Why take Latin? Mr. A answers your FAQs (pdf format).
In general, the links on thIs page are organized as follows:
There are other uncategorized links below as well, but the subheadings may help you find what you're seeking:
LATIN ONE (back to top, although you're almost there)
(There are more exercises for the textbook here than at any other sites out there in cyberspace. NOTE: keyed to the American edition.)
(This page contains the principal parts for every verb in the textbook Ecce Romani 1. It includes variant forms as well.)
(Many of these also directly linked on my Ecce Romani pages.)
(There are likewise more exercises for the textbook here than at any other location in cyberspace. NOTE: keyed to the American edition.)
GRAMMAR ON MY SITE (back to top)
VIATORES (WAYFARERS), TAKE NOTE:
I have organized these grammar pages in a way I have found useful in working with my own students and in having studied and taught Latin over the years. For example, pages may use the circumflex symbol ^ over a vowel to indicate a macron (long mark). Your teacher may wish you to categorize or learn the material differently.
Find help with participles, infinitives, the supine, ablative absolute, gerunds and gerundives, deponent verbs, and reduplicating verbs. Coming soon: semideponents, inchoatives, and frequentative verbs.
LATIN THREE (back to top)
(Welcome to the world's only page for the classic Lillian Hines text!)
AP CATULLUS / OVID (back to top)
AP LATIN (CAESAR/VERGIL) (back to top)
There are so many great sites with links and resources out there (many of which appear here) that I feel no need to reinvent the classics internet. For various reasons these links have proven useful and reliable. Enjoy.
Check out Ephemeris, the online Latin newspaper from Poland.
The Latin Library (Watch out for the "wavering" use of u/v, sometimes even in the same text, e.g. Aeneid, which freaks out my students. Otherwise, there's no more complete resource on the net.)
A must-see German link: Mark Aurel (archived version)
Useful site from Britain, but I would prefer if it were called "Some of the" rather than "The" Classics Pages (the site owner has translated Harry Potter into Ancient Greek).
Diotima, "Materials for the Study of Women and Gender in the Ancient World." Exhaustive collection of links and onsite research, but last updated April 7, 2011.
E. L. Easton Latin page (now archived, but with numerous links still active for online exercises, Christmas songs, and more)
Classical texts, many unavailable elsewhere, with great internal and external links at LacusCurtius (texts page)
Recognized by the Discovery Channel for excellence, "Jay's Roman History, Technology and Coins Site," a.k.a.
Romeweb, now available in archive only, is worth a look.
Livius, from Romans in Holland to the cursus honorum to messianic figures in turn-of-the era Judaism, it's there.
Rome at BBC, materials including women's roles, slavery, famous individuals, gladiators, and an ancient murder mystery.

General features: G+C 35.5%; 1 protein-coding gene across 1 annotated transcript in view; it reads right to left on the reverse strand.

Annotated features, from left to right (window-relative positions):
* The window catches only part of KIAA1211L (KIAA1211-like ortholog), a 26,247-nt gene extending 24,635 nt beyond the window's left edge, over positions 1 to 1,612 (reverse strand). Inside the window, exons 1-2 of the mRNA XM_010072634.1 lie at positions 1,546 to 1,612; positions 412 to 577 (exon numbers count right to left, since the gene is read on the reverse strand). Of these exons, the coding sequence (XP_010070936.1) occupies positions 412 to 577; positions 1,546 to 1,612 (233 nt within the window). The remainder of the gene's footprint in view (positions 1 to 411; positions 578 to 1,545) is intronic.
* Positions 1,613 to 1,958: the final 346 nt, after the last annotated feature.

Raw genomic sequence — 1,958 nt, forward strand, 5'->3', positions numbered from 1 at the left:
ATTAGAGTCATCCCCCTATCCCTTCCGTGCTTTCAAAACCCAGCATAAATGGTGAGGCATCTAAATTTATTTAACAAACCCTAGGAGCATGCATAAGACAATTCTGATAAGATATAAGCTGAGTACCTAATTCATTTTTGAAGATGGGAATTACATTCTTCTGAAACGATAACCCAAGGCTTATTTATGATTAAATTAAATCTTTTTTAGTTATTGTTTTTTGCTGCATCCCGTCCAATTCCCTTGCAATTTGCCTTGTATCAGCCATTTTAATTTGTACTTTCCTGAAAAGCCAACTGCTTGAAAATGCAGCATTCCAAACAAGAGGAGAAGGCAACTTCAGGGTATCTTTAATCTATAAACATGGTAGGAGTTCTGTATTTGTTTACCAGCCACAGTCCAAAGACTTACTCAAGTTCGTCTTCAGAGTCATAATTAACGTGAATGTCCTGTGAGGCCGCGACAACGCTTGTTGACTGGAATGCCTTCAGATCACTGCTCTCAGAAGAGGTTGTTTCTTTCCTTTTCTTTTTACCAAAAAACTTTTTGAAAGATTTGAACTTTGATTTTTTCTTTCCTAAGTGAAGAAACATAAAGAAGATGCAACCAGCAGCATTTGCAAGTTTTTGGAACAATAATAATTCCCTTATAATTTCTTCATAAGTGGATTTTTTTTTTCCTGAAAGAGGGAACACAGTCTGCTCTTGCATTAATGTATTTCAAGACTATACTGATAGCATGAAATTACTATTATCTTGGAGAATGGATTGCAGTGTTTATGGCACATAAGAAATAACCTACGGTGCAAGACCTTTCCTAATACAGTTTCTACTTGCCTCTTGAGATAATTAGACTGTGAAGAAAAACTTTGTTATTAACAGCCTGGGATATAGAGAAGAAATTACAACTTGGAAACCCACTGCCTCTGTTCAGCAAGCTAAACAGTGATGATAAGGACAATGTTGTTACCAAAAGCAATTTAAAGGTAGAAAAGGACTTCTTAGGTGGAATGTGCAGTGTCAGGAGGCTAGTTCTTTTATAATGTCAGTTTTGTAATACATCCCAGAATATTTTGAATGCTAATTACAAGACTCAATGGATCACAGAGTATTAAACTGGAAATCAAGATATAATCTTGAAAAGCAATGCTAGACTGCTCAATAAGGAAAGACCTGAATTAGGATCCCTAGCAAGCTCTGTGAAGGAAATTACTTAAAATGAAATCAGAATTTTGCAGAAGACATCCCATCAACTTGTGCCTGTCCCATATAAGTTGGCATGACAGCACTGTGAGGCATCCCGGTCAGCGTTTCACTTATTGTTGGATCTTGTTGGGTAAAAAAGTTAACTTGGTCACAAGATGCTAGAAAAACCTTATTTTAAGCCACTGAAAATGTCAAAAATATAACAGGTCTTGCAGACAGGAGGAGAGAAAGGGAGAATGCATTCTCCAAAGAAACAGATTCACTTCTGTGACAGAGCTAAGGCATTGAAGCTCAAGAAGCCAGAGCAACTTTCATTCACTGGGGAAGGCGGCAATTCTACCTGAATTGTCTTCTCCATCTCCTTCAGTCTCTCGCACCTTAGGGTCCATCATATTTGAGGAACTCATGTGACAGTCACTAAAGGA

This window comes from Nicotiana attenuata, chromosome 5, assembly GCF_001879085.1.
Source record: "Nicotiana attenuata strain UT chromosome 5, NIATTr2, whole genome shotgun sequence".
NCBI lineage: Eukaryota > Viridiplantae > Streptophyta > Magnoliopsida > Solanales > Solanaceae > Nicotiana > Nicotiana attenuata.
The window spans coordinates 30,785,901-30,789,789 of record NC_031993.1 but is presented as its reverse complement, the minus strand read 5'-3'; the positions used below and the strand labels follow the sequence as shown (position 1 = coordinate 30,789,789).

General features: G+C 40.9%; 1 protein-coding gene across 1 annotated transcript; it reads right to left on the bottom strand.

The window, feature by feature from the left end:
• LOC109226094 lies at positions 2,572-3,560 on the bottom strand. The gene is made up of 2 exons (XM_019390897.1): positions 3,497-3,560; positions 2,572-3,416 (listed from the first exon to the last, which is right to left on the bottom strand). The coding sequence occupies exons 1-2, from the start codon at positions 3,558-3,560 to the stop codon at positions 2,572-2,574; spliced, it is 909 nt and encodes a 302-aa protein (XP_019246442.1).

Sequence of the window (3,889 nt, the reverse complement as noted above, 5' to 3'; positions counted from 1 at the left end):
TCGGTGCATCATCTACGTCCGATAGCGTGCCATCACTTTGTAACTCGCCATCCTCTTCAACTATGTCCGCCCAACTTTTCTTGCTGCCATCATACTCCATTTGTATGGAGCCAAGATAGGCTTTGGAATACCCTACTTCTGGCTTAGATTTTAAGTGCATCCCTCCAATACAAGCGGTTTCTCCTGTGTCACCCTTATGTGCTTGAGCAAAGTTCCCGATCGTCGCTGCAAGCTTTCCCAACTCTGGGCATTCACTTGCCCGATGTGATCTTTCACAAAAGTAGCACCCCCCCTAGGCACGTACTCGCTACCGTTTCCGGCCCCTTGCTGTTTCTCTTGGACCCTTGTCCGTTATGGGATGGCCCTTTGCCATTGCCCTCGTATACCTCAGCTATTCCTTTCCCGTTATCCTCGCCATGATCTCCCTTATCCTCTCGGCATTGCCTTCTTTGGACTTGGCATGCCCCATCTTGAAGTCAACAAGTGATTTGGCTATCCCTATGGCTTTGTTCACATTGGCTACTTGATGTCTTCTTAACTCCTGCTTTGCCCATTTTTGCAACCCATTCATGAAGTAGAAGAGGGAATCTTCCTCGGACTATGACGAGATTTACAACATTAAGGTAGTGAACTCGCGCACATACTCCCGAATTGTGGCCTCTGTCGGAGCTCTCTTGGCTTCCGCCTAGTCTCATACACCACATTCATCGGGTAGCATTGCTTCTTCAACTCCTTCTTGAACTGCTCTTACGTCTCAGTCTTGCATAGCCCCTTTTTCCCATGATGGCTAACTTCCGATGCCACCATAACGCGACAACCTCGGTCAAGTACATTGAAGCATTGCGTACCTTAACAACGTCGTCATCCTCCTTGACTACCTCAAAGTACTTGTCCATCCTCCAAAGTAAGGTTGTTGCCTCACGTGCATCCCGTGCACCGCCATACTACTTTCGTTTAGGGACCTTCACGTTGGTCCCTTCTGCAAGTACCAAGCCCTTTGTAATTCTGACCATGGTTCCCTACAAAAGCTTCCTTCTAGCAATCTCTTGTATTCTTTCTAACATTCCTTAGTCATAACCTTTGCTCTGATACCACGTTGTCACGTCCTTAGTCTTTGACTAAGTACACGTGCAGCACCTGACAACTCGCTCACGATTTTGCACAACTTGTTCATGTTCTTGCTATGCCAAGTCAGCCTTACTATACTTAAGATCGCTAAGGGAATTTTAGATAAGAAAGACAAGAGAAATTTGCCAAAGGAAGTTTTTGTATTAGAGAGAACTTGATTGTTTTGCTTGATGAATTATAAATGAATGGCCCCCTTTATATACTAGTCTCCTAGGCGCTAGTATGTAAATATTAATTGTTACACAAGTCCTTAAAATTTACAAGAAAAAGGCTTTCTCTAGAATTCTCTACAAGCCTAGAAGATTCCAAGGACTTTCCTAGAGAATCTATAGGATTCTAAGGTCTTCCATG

Maps Page at the Dalton School (archived version)
Tour the Roman Forum here (a gift from a Danish traveler who has made the results available in English).
Take another tour of the Roman Forum here (courtesy of a project of the students and teachers at the Lyceum De Grundel--Goeden dag en hartelijk dank, guys! I've been to and through Hengelo and Enschede on the way to Apeldoorn and think I can even pronounce them approximately correctly.)
Find detailed, if hard to follow, family trees, standard epithets, as well as much more at the Theoi Project (Don't look for Roman information here.)
My Myth Class at Marquette (based on Morford and Lenardon), contains direct links to many of the OUP resources + other online tools and practices.
Nice, short versions of gods and heroes at Mythweb
Small, but cool site on Greco-Roman Origin Myths at the National Gallery of Art (clickable images with art history lessons, worksheets, etc. You can check out this and other packets--slides included--for an entire school year.)
Information on Roman games:
Great multilingual online scholarship from Dictynna
Need images for, from, of the classical world?
1. VRoma Image Collection (a fully searchable collection, amazing in its breadth! Further details at VRoma above. Di tibi plurimas gratias agant, Barbara McManus!) 2. World Art Kiosk at SJSU (50, 000 images, classics and more, easily searchable. Thank you, Dr. Kathleen Cohen!) 3. Classroom Clipart (I've linked to the Ancient Rome collection, but there are numerous other areas available for free classroom and web use with proper attribution)
Need general images for vocabulary building?
1. UVic's Language Teaching Clipart Library (1, 500 "basic vocabulary images" in both transparent and white backgrounds available in this easily searchable collection of daily life gif images. Web-based use requires two simple acknowlegments/links. From the makers of Hot Potatoes freeware.) 2. Virtual Picture Album in the Less Commonly Taught Languages Center at UMinn's CARLA (acknowledgment for use of these resources is "appreciated" but elsewhere expected for these photographic jpegs from around the world; scenes of daily life in many cultures.)
(Need to convince someone of the value of classical studies in general, and Latin in particular? I particularly value this page of quotes from Drew University.)
All you need to do well on the research papers.
GREEK ON MY SITE (back to top)